However, she said that for the environment and natural resources to play this role, these kind of policy engagements are supposed to be at their best.
She cited some gaps that are likely to limit Ugandans from utilizing the environment and natural resources maximally and sustainably as being a human resource capacity gap, the knowledge gap, the communication gap and institutional gap.
“The great opportunity we have at hand is that these rhymes so well with the strategic agenda of the EfD initiative and we believe that having secured an EfD Centre at Makerere University, a lot of policy in the spheres of ENR will be enormous and thus leading to the achievement of the NDPIII and Vision 2040 as well as feeding into the global agenda, “she explained.
The Deputy VC applauded the EfD global hub for giving Makerere University to host a Centre that is fully concerned with academic research, institutional and individual capacity Development and Policy outreach in the realms of environment and natural resources.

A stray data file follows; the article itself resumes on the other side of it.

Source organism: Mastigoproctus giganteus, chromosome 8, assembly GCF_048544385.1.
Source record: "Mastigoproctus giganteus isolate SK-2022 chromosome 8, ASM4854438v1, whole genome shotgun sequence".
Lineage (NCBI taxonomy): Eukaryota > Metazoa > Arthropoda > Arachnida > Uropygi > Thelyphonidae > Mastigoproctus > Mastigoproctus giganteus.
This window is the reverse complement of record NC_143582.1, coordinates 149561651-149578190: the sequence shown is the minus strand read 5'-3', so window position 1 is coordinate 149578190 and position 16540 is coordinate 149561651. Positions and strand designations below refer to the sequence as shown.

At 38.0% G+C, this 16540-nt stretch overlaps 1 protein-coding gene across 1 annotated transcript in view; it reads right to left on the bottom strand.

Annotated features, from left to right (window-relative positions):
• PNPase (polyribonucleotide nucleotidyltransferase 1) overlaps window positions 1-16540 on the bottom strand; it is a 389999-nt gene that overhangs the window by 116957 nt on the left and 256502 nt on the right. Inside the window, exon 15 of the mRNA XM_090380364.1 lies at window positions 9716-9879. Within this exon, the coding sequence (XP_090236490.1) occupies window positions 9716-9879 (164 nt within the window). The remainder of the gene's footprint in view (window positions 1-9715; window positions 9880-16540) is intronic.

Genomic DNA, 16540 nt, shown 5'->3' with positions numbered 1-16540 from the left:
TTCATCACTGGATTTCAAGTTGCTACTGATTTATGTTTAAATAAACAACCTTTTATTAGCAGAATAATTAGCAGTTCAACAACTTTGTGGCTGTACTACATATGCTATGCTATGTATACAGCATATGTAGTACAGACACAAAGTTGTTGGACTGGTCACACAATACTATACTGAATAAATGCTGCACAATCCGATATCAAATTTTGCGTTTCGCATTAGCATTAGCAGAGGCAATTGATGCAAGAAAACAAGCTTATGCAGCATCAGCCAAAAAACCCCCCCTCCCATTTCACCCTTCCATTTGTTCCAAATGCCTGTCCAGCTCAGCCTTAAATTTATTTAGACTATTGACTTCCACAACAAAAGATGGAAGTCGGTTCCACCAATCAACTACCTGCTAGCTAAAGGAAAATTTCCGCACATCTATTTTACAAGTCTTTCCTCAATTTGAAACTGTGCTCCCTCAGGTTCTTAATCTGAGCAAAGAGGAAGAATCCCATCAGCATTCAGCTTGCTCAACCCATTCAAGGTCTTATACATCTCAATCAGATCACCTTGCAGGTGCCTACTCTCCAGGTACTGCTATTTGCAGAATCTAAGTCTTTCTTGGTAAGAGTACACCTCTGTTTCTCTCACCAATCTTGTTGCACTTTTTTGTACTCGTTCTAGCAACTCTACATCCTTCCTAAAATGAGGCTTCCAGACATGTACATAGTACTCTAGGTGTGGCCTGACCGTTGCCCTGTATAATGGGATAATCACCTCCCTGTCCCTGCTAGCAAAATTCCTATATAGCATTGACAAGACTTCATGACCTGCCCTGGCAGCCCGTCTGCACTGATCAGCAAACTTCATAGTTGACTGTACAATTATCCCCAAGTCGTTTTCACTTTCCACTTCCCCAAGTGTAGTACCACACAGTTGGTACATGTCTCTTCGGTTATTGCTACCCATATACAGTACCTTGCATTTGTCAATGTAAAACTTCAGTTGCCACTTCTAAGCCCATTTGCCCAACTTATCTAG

She also appreciated the global hub at the school of Economics and law University of Gothenburg, Sweden and congratulated Makerere staff Prof. Edward Bbaale and Prof. Johnny Mugisha upon successfully securing the EfD Centre to the great Makerere University and Uganda at Large.
“We believe that through the commitment and dedication of our staff affiliated to this Centre, we are going to bridge the mentioned gaps and act as a hub for quality training, research and policy engagement in environment economics and development in the African region and beyond.
This is to be achieved through providing high quality policy relevant research, offering graduate training support, policy engagement and outreach in the realm of environment and development economics in order to enhance sound environmental management and natural resource utilization for sustainable development, “she explained.